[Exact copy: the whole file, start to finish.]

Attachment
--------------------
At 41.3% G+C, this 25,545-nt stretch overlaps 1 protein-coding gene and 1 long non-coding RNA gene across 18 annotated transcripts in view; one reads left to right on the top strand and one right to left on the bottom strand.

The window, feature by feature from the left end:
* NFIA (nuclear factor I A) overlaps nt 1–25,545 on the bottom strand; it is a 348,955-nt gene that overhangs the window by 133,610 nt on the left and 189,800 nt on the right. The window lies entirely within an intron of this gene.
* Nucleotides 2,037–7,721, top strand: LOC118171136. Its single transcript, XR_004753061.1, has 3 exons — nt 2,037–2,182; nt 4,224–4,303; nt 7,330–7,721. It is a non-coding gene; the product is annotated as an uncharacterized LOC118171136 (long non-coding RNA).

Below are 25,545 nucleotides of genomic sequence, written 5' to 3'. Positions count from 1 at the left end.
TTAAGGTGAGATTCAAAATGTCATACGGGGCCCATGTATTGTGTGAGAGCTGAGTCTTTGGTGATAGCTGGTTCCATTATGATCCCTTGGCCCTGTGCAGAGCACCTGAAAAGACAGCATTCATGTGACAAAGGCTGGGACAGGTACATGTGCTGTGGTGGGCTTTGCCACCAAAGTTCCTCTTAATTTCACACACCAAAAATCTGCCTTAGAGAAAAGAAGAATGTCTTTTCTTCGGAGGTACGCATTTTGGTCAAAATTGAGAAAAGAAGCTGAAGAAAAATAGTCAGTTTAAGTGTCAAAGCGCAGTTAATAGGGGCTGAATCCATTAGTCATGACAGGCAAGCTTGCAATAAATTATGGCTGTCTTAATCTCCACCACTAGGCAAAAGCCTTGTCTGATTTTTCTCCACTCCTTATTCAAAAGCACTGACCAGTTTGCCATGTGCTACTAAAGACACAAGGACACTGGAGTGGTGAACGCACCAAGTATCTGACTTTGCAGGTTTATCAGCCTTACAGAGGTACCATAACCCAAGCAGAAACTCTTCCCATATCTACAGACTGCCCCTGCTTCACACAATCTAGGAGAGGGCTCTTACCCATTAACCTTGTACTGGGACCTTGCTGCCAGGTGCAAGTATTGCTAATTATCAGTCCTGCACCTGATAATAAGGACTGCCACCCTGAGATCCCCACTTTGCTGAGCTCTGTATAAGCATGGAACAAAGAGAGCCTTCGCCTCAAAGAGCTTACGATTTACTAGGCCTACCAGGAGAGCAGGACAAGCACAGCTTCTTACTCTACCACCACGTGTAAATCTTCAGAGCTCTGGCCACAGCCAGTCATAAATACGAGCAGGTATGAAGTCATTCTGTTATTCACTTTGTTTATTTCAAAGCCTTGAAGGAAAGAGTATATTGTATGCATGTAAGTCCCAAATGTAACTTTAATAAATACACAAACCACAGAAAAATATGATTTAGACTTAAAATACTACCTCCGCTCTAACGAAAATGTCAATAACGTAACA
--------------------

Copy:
At 41.3% G+C, this 25,545-nt stretch overlaps 1 protein-coding gene and 1 long non-coding RNA gene across 18 annotated transcripts in view; one reads left to right on the top strand and one right to left on the bottom strand.

The window, feature by feature from the left end:
* NFIA (nuclear factor I A) overlaps nt 1–25,545 on the bottom strand; it is a 348,955-nt gene that overhangs the window by 133,610 nt on the left and 189,800 nt on the right. The window lies entirely within an intron of this gene.
* Nucleotides 2,037–7,721, top strand: LOC118171136. Its single transcript, XR_004753061.1, has 3 exons — nt 2,037–2,182; nt 4,224–4,303; nt 7,330–7,721. It is a non-coding gene; the product is annotated as an uncharacterized LOC118171136 (long non-coding RNA).

Below are 25,545 nucleotides of genomic sequence, written 5' to 3'. Positions count from 1 at the left end.
TTAAGGTGAGATTCAAAATGTCATACGGGGCCCATGTATTGTGTGAGAGCTGAGTCTTTGGTGATAGCTGGTTCCATTATGATCCCTTGGCCCTGTGCAGAGCACCTGAAAAGACAGCATTCATGTGACAAAGGCTGGGACAGGTACATGTGCTGTGGTGGGCTTTGCCACCAAAGTTCCTCTTAATTTCACACACCAAAAATCTGCCTTAGAGAAAAGAAGAATGTCTTTTCTTCGGAGGTACGCATTTTGGTCAAAATTGAGAAAAGAAGCTGAAGAAAAATAGTCAGTTTAAGTGTCAAAGCGCAGTTAATAGGGGCTGAATCCATTAGTCATGACAGGCAAGCTTGCAATAAATTATGGCTGTCTTAATCTCCACCACTAGGCAAAAGCCTTGTCTGATTTTTCTCCACTCCTTATTCAAAAGCACTGACCAGTTTGCCATGTGCTACTAAAGACACAAGGACACTGGAGTGGTGAACGCACCAAGTATCTGACTTTGCAGGTTTATCAGCCTTACAGAGGTACCATAACCCAAGCAGAAACTCTTCCCATATCTACAGACTGCCCCTGCTTCACACAATCTAGGAGAGGGCTCTTACCCATTAACCTTGTACTGGGACCTTGCTGCCAGGTGCAAGTATTGCTAATTATCAGTCCTGCACCTGATAATAAGGACTGCCACCCTGAGATCCCCACTTTGCTGAGCTCTGTATAAGCATGGAACAAAGAGAGCCTTCGCCTCAAAGAGCTTACGATTTACTAGGCCTACCAGGAGAGCAGGACAAGCACAGCTTCTTACTCTACCACCACGTGTAAATCTTCAGAGCTCTGGCCACAGCCAGTCATAAATACGAGCAGGTATGAAGTCATTCTGTTATTCACTTTGTTTATTTCAAAGCCTTGAAGGAAAGAGTATATTGTATGCATGTAAGTCCCAAATGTAACTTTAATAAATACACAAACCACAGAAAAATATGATTTAGACTTAAAATACTACCTCCGCTCTAACGAAAATGTCAATAACGTAACA